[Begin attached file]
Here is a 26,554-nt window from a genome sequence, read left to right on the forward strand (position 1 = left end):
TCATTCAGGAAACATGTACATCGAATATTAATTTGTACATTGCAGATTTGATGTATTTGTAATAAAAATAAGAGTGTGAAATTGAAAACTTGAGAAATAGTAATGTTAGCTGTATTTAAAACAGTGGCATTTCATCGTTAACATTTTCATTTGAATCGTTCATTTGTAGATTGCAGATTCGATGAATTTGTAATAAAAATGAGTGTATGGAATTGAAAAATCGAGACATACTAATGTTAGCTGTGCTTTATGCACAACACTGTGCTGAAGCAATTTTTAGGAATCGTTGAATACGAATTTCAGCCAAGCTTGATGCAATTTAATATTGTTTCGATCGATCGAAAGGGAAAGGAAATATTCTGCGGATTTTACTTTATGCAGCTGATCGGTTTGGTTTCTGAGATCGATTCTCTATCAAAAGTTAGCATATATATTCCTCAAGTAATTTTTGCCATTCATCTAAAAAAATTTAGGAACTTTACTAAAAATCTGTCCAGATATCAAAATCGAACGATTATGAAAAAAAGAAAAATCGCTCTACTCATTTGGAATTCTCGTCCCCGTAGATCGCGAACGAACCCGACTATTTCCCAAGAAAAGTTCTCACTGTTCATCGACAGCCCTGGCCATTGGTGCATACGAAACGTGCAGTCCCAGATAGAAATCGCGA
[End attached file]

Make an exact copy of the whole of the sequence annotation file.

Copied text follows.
Here is a 26,554-nt window from a genome sequence, read left to right on the forward strand (position 1 = left end):
TCATTCAGGAAACATGTACATCGAATATTAATTTGTACATTGCAGATTTGATGTATTTGTAATAAAAATAAGAGTGTGAAATTGAAAACTTGAGAAATAGTAATGTTAGCTGTATTTAAAACAGTGGCATTTCATCGTTAACATTTTCATTTGAATCGTTCATTTGTAGATTGCAGATTCGATGAATTTGTAATAAAAATGAGTGTATGGAATTGAAAAATCGAGACATACTAATGTTAGCTGTGCTTTATGCACAACACTGTGCTGAAGCAATTTTTAGGAATCGTTGAATACGAATTTCAGCCAAGCTTGATGCAATTTAATATTGTTTCGATCGATCGAAAGGGAAAGGAAATATTCTGCGGATTTTACTTTATGCAGCTGATCGGTTTGGTTTCTGAGATCGATTCTCTATCAAAAGTTAGCATATATATTCCTCAAGTAATTTTTGCCATTCATCTAAAAAAATTTAGGAACTTTACTAAAAATCTGTCCAGATATCAAAATCGAACGATTATGAAAAAAAGAAAAATCGCTCTACTCATTTGGAATTCTCGTCCCCGTAGATCGCGAACGAACCCGACTATTTCCCAAGAAAAGTTCTCACTGTTCATCGACAGCCCTGGCCATTGGTGCATACGAAACGTGCAGTCCCAGATAGAAATCGCGA